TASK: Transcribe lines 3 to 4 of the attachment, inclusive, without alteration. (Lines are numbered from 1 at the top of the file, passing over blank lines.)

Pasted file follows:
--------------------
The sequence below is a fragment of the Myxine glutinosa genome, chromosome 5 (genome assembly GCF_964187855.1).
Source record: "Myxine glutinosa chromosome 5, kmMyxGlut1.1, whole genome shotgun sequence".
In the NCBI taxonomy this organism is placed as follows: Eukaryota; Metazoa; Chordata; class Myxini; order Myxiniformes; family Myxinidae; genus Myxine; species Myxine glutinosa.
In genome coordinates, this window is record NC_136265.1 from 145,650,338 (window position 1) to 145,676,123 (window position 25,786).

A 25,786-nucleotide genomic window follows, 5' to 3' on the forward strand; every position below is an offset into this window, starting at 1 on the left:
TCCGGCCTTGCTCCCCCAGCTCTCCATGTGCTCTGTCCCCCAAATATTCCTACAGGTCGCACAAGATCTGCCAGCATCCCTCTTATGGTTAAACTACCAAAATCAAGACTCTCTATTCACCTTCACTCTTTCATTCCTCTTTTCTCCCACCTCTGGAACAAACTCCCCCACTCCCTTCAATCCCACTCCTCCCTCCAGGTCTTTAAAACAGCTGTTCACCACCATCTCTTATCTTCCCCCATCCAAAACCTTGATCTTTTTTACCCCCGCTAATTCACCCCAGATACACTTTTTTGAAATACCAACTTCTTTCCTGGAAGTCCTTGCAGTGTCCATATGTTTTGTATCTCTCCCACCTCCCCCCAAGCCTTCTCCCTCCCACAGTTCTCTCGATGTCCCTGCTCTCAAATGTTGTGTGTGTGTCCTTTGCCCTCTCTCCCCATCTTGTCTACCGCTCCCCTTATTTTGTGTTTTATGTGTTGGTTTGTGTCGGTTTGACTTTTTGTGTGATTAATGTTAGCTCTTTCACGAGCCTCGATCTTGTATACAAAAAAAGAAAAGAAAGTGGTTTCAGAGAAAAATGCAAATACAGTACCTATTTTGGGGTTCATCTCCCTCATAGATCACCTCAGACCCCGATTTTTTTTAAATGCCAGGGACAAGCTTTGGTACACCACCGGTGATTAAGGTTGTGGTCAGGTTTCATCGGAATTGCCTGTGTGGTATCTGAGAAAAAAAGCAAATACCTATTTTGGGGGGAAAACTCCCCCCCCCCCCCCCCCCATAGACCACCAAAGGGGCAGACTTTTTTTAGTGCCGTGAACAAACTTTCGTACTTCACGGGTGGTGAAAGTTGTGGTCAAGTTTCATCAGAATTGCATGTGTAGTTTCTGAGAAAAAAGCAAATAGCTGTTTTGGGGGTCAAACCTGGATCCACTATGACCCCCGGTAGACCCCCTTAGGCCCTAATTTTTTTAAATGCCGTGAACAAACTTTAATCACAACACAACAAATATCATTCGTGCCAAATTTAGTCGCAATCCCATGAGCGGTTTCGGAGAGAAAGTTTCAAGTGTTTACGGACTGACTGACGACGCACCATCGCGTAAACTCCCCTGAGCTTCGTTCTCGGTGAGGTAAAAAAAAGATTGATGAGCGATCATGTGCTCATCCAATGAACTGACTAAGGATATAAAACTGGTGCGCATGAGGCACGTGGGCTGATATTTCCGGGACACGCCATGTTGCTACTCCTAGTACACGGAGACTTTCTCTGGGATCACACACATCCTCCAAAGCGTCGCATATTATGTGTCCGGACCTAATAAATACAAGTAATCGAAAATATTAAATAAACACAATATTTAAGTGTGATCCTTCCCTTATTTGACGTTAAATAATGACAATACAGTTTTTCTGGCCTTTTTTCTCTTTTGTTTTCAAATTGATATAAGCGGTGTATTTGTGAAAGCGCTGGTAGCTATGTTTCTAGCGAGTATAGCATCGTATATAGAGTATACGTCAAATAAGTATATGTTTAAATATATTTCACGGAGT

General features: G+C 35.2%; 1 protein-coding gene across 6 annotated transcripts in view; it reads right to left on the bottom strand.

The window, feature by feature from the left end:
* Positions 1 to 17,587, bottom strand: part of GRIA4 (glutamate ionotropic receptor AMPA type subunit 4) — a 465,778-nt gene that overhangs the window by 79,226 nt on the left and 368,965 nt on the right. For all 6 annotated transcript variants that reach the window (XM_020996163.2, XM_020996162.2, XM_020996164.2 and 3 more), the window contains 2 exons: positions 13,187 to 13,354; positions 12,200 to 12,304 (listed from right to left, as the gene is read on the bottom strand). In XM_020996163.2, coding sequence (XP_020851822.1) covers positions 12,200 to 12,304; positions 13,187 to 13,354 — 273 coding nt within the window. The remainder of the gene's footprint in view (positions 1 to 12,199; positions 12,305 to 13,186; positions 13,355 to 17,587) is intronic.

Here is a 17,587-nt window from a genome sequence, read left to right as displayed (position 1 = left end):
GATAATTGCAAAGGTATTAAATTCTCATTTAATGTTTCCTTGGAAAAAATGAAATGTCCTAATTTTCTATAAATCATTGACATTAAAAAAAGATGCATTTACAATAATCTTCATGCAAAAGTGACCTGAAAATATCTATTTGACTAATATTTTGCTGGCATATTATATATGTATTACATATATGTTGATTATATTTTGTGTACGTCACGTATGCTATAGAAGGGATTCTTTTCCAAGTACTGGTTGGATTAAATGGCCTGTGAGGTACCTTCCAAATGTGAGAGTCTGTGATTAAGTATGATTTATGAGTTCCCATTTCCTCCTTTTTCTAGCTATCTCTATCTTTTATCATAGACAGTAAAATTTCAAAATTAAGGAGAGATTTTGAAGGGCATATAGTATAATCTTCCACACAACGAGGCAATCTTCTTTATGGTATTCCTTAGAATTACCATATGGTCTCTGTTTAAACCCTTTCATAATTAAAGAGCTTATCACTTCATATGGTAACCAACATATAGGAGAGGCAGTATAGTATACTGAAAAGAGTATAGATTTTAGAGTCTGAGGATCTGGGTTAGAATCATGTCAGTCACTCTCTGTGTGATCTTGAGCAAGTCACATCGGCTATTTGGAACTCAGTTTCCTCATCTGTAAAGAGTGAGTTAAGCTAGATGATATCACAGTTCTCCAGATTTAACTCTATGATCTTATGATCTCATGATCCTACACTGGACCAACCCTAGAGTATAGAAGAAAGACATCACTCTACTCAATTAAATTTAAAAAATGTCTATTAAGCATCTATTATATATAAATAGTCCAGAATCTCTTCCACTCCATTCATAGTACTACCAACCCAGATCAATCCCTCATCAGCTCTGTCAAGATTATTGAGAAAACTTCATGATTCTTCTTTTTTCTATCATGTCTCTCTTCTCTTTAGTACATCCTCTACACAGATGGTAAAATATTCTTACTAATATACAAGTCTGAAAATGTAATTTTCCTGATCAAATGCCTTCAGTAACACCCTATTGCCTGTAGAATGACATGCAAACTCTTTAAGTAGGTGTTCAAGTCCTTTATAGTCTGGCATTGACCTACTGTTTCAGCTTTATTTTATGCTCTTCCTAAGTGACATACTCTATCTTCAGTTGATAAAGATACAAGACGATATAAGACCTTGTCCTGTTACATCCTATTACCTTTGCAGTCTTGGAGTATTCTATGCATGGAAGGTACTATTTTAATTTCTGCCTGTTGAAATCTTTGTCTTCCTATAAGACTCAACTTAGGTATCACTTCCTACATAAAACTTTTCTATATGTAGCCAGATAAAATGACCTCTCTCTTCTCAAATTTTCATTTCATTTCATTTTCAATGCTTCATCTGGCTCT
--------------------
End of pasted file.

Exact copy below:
In the NCBI taxonomy this organism is placed as follows: Eukaryota; Metazoa; Chordata; class Myxini; order Myxiniformes; family Myxinidae; genus Myxine; species Myxine glutinosa.
In genome coordinates, this window is record NC_136265.1 from 145,650,338 (window position 1) to 145,676,123 (window position 25,786).